There are a number of organisations that fraudsters like to impersonate. Microsoft, the Financial Ombudsman Service and HM Revenue and Customers (HMRC) are just some of the big names fraudsters can claim to be.
It can be intimidating when you get a phone call or text message from someone claiming to be from these organisations – and fraudsters know this. To make sure you don’t fall for their latest scam – which uses both HMRC and iTunes – we’re going to take you through what to look out for.
Action Fraud has seen a new trend in the past month of fraudsters contacting victims and pretending to be from HMRC. They tell victims that they owe income tax.
In all of the cases reported to Action Fraud, the fraudsters ask for payment in iTunes gift voucher codes. As you can easily spend or sell iTunes gift cards, this allows fraudsters to collect money from their victims without fuss.
To avoid needing the physical gift card to redeem the vouchers, scammers are getting their victims to read out the serial code on the back of the gift card to them.
In the cases seen so far, fraudsters are contacting victims in a number of ways.
Spoofed calls: fraudsters are cold calling victims using a spoofed 0300 200 3300 number. Spoofed numbers display a different number to the one that’s calling you.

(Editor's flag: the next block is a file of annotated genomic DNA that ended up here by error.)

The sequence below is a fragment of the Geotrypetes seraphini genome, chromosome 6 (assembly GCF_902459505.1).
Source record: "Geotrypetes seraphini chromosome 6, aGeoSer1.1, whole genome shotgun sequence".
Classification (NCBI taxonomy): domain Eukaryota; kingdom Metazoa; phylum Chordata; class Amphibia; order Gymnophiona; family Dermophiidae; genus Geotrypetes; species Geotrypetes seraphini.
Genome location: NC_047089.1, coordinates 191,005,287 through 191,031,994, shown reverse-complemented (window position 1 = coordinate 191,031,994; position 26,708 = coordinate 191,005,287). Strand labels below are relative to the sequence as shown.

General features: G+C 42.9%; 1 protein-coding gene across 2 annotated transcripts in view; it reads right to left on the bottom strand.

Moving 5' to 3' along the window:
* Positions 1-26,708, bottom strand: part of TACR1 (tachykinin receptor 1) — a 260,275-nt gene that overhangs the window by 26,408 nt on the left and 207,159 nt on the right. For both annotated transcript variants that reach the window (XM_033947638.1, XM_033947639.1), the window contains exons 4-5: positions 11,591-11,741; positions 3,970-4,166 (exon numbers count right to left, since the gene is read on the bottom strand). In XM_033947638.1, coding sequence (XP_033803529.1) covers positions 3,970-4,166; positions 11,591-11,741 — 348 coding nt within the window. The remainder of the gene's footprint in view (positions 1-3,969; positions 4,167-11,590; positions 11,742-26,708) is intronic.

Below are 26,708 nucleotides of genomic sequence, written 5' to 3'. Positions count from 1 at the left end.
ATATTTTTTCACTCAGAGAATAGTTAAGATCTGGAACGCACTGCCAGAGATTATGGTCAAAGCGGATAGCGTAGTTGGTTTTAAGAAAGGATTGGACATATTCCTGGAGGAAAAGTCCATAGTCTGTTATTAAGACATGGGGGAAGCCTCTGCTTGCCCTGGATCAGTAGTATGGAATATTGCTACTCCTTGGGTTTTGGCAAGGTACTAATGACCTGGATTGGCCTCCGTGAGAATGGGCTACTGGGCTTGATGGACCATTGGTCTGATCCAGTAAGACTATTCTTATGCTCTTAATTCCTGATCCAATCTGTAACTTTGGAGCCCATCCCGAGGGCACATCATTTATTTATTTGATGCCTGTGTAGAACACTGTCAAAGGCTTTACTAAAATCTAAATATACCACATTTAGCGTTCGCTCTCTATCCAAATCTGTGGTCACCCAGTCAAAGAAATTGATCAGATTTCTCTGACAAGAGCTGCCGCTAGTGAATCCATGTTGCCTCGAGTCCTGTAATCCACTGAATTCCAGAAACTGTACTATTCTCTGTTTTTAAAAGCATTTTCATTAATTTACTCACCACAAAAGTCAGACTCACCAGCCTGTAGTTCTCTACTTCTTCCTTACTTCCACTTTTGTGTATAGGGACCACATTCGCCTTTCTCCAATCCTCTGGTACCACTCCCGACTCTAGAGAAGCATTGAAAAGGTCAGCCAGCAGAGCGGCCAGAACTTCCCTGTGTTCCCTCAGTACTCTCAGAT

Voicemails: fraudsters are leaving automated voicemails on victims’ phones.
Text messages: fraudsters are sending text messages telling victims to call them back urgently.
Victims tend to be told a similar story when they speak to scammers – that there is a warrant out in their name and the police could arrest them if they don’t pay up.
Of the cases reported to Action Fraud, one victim admitted purchasing over 15 £100 iTunes gift cards from Argos after receiving an automated voicemail. Another handed over the serial codes of gift vouchers worth £15,000 after receiving a cold call.
You may think that you’d never fall for a scam like this. But you never know what you might do when you hear the word ‘prison’ – even if it turns out to be an empty threat. To avoid falling for a scam like this, remember the following tips.
• HMRC will never use texts to tell you about a tax rebate or outstanding penalty. They won’t ever text you for personal or payment information either.
• You cannot pay outstanding tax to the HMRC with iTunes vouchers. Hang up if you receive a call, voicemail or text claiming this.
• It’s easy to spoof a telephone number or text message. Never trust an unfamiliar number no matter how your phone is displaying it.
• Remember, if something doesn’t feel right it probably isn’t – end the conversation immediately.
If you think you’ve already fallen for a scam like this, report it to Action Fraud using their online reporting tool.
This isn’t the first time fraudsters have claimed to be HMRC to scam victims. You can read all about the HMRC text scam in our blog.